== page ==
Creation, implementation and evaluation of an in situ simulation based interprofessional pediatric critical care curriculum

Melissa Langevin, Tracey Faulkner, Carolina Escudero, Anne Drover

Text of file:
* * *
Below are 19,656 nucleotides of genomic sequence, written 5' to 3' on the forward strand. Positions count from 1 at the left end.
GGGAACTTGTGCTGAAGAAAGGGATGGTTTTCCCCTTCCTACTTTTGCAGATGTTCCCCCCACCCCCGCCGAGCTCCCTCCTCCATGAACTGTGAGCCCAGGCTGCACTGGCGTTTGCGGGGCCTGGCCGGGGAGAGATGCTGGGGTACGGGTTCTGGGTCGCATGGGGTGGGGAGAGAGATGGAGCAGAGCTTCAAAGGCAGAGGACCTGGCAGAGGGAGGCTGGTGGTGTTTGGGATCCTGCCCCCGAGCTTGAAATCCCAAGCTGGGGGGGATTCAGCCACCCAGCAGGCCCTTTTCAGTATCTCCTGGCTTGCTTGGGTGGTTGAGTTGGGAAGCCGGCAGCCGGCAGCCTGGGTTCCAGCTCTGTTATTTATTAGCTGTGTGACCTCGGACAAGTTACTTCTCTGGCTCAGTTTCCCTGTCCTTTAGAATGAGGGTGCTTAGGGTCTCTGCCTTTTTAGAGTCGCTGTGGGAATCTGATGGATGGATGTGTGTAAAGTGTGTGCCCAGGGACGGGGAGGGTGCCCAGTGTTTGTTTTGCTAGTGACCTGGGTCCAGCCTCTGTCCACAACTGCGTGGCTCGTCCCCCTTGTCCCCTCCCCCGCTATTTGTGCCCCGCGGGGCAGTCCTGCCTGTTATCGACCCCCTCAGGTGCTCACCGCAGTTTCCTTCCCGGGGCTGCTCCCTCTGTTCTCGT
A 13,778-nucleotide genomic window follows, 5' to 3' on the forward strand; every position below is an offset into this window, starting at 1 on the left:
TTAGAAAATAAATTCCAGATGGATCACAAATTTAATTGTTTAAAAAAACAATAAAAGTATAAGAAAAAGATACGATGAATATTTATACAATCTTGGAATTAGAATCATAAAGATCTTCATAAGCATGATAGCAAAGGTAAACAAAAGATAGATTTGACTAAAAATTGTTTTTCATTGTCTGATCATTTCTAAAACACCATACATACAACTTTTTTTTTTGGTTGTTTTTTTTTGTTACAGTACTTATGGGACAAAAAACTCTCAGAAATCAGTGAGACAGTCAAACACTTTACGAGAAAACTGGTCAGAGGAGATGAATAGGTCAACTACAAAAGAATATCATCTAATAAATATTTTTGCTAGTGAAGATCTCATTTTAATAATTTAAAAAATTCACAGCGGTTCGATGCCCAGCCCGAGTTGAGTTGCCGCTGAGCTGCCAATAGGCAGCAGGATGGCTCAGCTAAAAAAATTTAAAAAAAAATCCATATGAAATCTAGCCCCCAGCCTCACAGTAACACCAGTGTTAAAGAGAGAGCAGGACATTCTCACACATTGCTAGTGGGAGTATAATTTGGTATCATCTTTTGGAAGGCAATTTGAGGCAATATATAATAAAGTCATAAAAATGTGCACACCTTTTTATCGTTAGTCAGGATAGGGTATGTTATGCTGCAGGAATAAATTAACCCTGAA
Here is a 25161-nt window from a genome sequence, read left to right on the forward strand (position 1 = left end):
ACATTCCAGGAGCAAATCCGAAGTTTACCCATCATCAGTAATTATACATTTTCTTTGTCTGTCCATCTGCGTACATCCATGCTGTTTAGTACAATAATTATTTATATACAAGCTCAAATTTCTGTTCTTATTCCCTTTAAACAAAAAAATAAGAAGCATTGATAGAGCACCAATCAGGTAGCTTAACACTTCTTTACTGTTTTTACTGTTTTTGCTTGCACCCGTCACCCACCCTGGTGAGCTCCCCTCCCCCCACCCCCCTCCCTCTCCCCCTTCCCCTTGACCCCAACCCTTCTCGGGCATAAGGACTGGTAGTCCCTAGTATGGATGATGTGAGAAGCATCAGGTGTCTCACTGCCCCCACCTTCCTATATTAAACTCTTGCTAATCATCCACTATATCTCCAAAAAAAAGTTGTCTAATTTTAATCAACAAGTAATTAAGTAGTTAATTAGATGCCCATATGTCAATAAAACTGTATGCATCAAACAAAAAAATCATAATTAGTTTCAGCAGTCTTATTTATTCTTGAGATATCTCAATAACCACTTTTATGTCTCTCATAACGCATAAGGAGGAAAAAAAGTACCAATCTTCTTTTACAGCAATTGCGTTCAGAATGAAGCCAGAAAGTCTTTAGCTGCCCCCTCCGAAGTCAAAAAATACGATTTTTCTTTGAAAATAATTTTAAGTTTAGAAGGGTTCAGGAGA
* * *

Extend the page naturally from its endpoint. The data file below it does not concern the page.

Pediatric critical events have become an infrequent occurrence in many pediatric centers due to improved child health practices. The ability to successfully care for a critically ill child depends on knowledge and skill but most importantly on a well-functioning team. It has been recognized that communication and collaboration between team members is an important competency for all health professions to obtain. Developing a well?functioning team may depend on the ability to learn in an interprofessional environment. This project aimed to develop, implement and evaluate an In Situ Simulation Based Interprofessional Pediatric Critical Care Curriculum. A review of the steps in the curriculum design and scenario creation is discussed. Canadian Pediatric Royal College Objectives, Crisis Resource Management Principles, the 2010 Heart & Stroke/PALS guidelines were used to create 18 Core Scenarios & 2 Trauma Scenarios. Factors taken into account in the development of the program were: Environment, Logistics, Participants, Realism, and Evaluations. Factors are discussed regarding engaging the participants. Results of the evaluations on debriefing and knowledge translation reveal that: 93% of participants reported an overall positive experience with non-resident members being significantly more likely (p=0.024) to have perceived the debriefing as a positive, 95% felt the feedback was useful for their learning, 81% felt they actively contributed to the scenario, 87% were able to integrate previous feedback in subsequent sessions. The benefit of an In-Situ program is that it is possible to highlight System failures. System Changes implemented secondary to the program were the following: Awareness raised regarding hospital airway protocol, Medication delivery issues highlighted: Providing infusion protocols in the ED, knowledge of location of infrequently used medications (prostaglandin), better understanding of scope of practice limits for IV PUSH meds, Recognition that residents require more training in intra-osseous placement and defibrillator use, Residents and ED nurses given in?service for gaps in skill. The challenges of an interdisciplinary In-situ simulation program were found to be: ensuring protected time for nurses and RTs, building a critical mass of instructors/debriefers, providing appropriate, timely orientation to all users and developing a bank of scenarios. Overall, it was found that it is possible to develop and implement an interprofessional, in-situ simulation program that is useful for all learners and can contribute to knowledge gain and skill development.

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